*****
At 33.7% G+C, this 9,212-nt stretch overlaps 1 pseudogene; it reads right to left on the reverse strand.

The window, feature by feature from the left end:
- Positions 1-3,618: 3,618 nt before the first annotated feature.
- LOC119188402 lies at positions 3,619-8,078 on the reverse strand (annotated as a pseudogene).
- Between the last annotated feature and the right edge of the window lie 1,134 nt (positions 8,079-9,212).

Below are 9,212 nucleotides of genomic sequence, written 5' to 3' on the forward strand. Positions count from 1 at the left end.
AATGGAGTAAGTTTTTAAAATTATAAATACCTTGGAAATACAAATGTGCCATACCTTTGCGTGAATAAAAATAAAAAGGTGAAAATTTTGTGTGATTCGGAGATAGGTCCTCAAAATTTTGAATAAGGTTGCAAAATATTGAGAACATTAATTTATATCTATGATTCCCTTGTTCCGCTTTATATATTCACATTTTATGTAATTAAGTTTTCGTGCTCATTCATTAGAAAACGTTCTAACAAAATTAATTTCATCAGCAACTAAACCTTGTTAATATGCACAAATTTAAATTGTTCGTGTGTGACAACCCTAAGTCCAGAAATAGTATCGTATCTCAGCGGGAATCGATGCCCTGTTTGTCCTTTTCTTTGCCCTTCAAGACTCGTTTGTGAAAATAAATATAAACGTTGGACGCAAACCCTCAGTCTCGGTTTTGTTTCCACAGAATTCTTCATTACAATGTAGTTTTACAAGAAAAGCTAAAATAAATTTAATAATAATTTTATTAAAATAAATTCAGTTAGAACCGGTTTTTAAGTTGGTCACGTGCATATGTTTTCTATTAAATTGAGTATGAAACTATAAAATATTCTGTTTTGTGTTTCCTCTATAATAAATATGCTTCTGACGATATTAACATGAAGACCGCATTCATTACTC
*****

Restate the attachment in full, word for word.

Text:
At 33.7% G+C, this 9,212-nt stretch overlaps 1 pseudogene; it reads right to left on the reverse strand.

The window, feature by feature from the left end:
- Positions 1-3,618: 3,618 nt before the first annotated feature.
- LOC119188402 lies at positions 3,619-8,078 on the reverse strand (annotated as a pseudogene).
- Between the last annotated feature and the right edge of the window lie 1,134 nt (positions 8,079-9,212).

Below are 9,212 nucleotides of genomic sequence, written 5' to 3' on the forward strand. Positions count from 1 at the left end.
AATGGAGTAAGTTTTTAAAATTATAAATACCTTGGAAATACAAATGTGCCATACCTTTGCGTGAATAAAAATAAAAAGGTGAAAATTTTGTGTGATTCGGAGATAGGTCCTCAAAATTTTGAATAAGGTTGCAAAATATTGAGAACATTAATTTATATCTATGATTCCCTTGTTCCGCTTTATATATTCACATTTTATGTAATTAAGTTTTCGTGCTCATTCATTAGAAAACGTTCTAACAAAATTAATTTCATCAGCAACTAAACCTTGTTAATATGCACAAATTTAAATTGTTCGTGTGTGACAACCCTAAGTCCAGAAATAGTATCGTATCTCAGCGGGAATCGATGCCCTGTTTGTCCTTTTCTTTGCCCTTCAAGACTCGTTTGTGAAAATAAATATAAACGTTGGACGCAAACCCTCAGTCTCGGTTTTGTTTCCACAGAATTCTTCATTACAATGTAGTTTTACAAGAAAAGCTAAAATAAATTTAATAATAATTTTATTAAAATAAATTCAGTTAGAACCGGTTTTTAAGTTGGTCACGTGCATATGTTTTCTATTAAATTGAGTATGAAACTATAAAATATTCTGTTTTGTGTTTCCTCTATAATAAATATGCTTCTGACGATATTAACATGAAGACCGCATTCATTACTC